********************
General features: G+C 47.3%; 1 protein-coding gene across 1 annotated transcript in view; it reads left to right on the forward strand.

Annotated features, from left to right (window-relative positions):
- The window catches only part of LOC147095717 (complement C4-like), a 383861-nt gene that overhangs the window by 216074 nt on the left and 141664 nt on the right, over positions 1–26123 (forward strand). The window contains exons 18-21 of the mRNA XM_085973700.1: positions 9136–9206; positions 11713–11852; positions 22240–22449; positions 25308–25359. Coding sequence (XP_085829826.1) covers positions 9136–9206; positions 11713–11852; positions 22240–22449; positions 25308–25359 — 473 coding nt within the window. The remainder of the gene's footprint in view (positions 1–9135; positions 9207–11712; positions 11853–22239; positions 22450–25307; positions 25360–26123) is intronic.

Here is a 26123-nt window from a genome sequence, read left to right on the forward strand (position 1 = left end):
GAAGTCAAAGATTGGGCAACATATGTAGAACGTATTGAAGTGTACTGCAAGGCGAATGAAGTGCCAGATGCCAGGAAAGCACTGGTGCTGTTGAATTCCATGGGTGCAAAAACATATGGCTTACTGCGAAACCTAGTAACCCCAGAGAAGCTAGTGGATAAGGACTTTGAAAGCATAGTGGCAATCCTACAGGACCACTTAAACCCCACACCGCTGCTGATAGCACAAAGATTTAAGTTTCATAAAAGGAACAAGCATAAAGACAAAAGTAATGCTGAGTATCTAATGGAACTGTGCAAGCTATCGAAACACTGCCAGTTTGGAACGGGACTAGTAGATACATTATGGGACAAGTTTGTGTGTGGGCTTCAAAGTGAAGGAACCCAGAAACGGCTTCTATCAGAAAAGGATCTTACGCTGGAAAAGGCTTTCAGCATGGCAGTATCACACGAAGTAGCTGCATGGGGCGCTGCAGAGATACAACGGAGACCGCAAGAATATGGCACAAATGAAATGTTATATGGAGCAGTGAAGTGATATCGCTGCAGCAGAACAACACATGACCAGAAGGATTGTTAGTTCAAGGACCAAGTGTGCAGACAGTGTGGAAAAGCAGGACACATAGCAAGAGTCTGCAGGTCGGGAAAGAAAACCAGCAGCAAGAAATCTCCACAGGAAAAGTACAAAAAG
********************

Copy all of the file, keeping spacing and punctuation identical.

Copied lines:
General features: G+C 47.3%; 1 protein-coding gene across 1 annotated transcript in view; it reads left to right on the forward strand.

Annotated features, from left to right (window-relative positions):
- The window catches only part of LOC147095717 (complement C4-like), a 383861-nt gene that overhangs the window by 216074 nt on the left and 141664 nt on the right, over positions 1–26123 (forward strand). The window contains exons 18-21 of the mRNA XM_085973700.1: positions 9136–9206; positions 11713–11852; positions 22240–22449; positions 25308–25359. Coding sequence (XP_085829826.1) covers positions 9136–9206; positions 11713–11852; positions 22240–22449; positions 25308–25359 — 473 coding nt within the window. The remainder of the gene's footprint in view (positions 1–9135; positions 9207–11712; positions 11853–22239; positions 22450–25307; positions 25360–26123) is intronic.

Here is a 26123-nt window from a genome sequence, read left to right on the forward strand (position 1 = left end):
GAAGTCAAAGATTGGGCAACATATGTAGAACGTATTGAAGTGTACTGCAAGGCGAATGAAGTGCCAGATGCCAGGAAAGCACTGGTGCTGTTGAATTCCATGGGTGCAAAAACATATGGCTTACTGCGAAACCTAGTAACCCCAGAGAAGCTAGTGGATAAGGACTTTGAAAGCATAGTGGCAATCCTACAGGACCACTTAAACCCCACACCGCTGCTGATAGCACAAAGATTTAAGTTTCATAAAAGGAACAAGCATAAAGACAAAAGTAATGCTGAGTATCTAATGGAACTGTGCAAGCTATCGAAACACTGCCAGTTTGGAACGGGACTAGTAGATACATTATGGGACAAGTTTGTGTGTGGGCTTCAAAGTGAAGGAACCCAGAAACGGCTTCTATCAGAAAAGGATCTTACGCTGGAAAAGGCTTTCAGCATGGCAGTATCACACGAAGTAGCTGCATGGGGCGCTGCAGAGATACAACGGAGACCGCAAGAATATGGCACAAATGAAATGTTATATGGAGCAGTGAAGTGATATCGCTGCAGCAGAACAACACATGACCAGAAGGATTGTTAGTTCAAGGACCAAGTGTGCAGACAGTGTGGAAAAGCAGGACACATAGCAAGAGTCTGCAGGTCGGGAAAGAAAACCAGCAGCAAGAAATCTCCACAGGAAAAGTACAAAAAG